Sometimes, impulse decisions can lead to life-changing experiences, often where and when we least expect them. For Abid Khan, director of the film ‘Granada Nights’, such an impulse came on a wet summer’s day in 2005, as he watched the rain pour down outside his London bedsit window.
One week later, Abid was sitting at a cafe in sunny Granada, struggling to order breakfast in Spanish.
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“I’d arrived that morning and wandered into Plaza Nueva for breakfast,” Abid told Culture Trip. “I noticed a guy sitting alone who looked as though he might speak English, so I approached him and offered him a drink in exchange for a cigarette. It turned out he was English, and so we talked about Andalucian culture, which caught the attention of an elderly Spanish couple nearby. They invited us to join them on a tapas tour, which led to us meeting many locals who were keen to tell us all about their city.
“What started as a friendly drink turned into 11 hours of socialising; meeting so many warm and welcoming people, I felt almost instantly at home in this foreign city, despite barely understanding a word of Spanish. Of course, I overslept and arrived late for my first Spanish class but I had no idea that this was just the start of what was to come.”
Abid would stay in Granada for eight months, embracing every opportunity to meet new people and listen to their stories. People from all over Europe, Pakistan, Morocco, the USA and Spain – whether he did or didn’t know it at the time, these encounters would heavily influence his adult life, and his debut work as a filmmaker.
Granada Nights (2021) tells the story of Ben (Antonio Aakeel), a young British tourist who winds up in Granada on the trail of his girlfriend. When he discovers their relationship is over, Ben crashes into the hedonistic lifestyle of the international student scene. As his personal journey and struggle to find closure unfold, a new sense of self and belonging slowly prevails.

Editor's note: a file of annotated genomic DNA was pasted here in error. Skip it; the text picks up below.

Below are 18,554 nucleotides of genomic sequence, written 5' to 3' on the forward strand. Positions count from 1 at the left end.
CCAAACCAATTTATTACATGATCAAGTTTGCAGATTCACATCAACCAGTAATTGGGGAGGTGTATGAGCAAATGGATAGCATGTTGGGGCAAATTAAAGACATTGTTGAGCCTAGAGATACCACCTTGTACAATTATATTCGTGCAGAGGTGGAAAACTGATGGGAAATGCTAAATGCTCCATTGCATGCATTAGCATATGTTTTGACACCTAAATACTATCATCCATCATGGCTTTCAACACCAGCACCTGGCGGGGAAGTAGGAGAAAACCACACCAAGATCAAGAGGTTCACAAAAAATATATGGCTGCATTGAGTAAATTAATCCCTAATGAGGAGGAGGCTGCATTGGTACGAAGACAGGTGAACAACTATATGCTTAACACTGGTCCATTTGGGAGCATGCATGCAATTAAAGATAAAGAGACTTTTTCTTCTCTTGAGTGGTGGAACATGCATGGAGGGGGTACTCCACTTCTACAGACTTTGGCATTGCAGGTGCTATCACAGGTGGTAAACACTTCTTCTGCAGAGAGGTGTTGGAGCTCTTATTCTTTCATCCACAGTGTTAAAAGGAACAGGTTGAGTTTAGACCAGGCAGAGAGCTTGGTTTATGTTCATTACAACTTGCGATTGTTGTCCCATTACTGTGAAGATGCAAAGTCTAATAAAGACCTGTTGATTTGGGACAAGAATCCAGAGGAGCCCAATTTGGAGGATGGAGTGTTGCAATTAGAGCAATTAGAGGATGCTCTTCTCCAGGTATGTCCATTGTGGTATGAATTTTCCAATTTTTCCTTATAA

For Abid, it was important to capture the beauty of the city in places the average visitor may not expect to find it. This meant avoiding the Alhambra palace – undeniably one of the most mesmerising buildings in Spain – and focusing on the locations that shaped his own experience of Granada.
In Granada for the Spanish premiere, Culture Trip met with Abid and close friend Oscar – who inspired the character of the same name – to get the inside scoop on these locations and why they made the final cut.
Set in a Moorish house right by the Botanical Gardens and just 100 yd (90m) from Granada Cathedral, Hospedaje Almohada is the sort of place any weary backpacker would love to call home for a few days.
For Abid, a few days turned into a few months, as he began to turn the pages of his own Granada story.
Abid: “I hadn’t ever stayed in hostels much really, but my stay at Almohada really shaped my experience. I wouldn’t have met half as many people if I’d stayed in a hotel. Every day I’d meet new people and hear their stories about what they’d done in the city – stories about real places, cool stuff you don’t read about in the guidebook. Every day felt like an adventure.
“During filming, we all stayed in that same hostel – even though the hostel scenes in the film were actually shot at Granada Inn. At first, the cast and crew weren’t so sure about sharing bathrooms, but after a few days they loved being together under one roof, cooking together and bonding like one big family.
“In this little corner of Granada, you’ve got the beautiful Botanical Gardens. And the translation faculty is also nearby, so there’s a great international buzz about the place. It feels like my home in Granada.”
A narrow street leads from Plaza Nueva before bending uphill towards the Albaicín neighbourhood. Take a right before you get to the top and pretty soon you’ll emerge in Sacromonte, an area of Granada famous for its Gipsy culture – and an unlikely setting for one of the most popular student nightclubs in Granada.